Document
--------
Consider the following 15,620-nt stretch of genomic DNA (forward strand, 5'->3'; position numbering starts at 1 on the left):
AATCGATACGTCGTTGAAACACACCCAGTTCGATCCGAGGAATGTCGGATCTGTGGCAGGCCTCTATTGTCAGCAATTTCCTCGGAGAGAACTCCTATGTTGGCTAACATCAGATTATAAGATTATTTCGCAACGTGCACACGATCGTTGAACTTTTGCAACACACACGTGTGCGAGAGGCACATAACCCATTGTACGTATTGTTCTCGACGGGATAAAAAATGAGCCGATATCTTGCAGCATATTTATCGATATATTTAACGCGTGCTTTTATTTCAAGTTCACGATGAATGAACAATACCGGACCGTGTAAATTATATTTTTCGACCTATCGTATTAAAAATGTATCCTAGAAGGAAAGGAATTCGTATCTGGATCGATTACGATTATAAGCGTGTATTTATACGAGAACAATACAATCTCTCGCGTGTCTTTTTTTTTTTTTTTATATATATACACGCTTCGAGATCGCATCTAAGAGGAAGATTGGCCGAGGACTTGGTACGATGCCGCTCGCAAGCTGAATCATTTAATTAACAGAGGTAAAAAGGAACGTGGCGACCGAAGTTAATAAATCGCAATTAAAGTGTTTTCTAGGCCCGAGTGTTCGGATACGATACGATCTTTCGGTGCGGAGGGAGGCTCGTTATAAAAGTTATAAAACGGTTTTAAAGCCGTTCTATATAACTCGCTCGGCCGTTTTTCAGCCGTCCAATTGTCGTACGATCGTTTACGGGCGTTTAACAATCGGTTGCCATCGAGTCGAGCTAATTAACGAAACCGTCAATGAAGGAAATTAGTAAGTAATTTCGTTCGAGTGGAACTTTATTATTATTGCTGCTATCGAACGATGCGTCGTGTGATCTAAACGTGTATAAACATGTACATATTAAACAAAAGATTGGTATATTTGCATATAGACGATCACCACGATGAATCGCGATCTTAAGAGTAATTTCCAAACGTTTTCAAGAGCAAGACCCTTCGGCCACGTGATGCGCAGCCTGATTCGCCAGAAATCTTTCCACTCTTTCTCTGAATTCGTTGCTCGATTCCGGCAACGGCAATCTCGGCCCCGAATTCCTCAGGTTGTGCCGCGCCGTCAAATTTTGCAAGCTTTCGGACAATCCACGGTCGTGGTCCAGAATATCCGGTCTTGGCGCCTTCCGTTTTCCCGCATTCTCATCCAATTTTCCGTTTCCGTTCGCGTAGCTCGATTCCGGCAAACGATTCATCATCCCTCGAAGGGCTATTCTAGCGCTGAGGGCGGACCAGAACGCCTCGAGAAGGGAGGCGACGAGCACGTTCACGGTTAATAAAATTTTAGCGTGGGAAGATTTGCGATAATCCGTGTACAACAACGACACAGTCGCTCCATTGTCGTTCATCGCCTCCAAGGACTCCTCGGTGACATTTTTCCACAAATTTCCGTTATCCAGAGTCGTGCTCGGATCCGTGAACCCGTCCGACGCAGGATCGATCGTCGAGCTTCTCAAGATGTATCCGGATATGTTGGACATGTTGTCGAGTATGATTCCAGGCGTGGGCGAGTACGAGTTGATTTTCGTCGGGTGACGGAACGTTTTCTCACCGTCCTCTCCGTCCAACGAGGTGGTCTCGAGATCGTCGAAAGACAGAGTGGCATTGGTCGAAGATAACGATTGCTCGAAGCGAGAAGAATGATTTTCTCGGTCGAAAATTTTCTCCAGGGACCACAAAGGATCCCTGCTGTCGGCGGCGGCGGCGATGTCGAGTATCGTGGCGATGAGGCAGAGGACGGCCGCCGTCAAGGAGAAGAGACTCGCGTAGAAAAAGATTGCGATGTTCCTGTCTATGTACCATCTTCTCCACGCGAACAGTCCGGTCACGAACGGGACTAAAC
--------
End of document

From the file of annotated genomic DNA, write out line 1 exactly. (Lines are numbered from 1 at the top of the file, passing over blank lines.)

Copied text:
Consider the following 15,620-nt stretch of genomic DNA (forward strand, 5'->3'; position numbering starts at 1 on the left):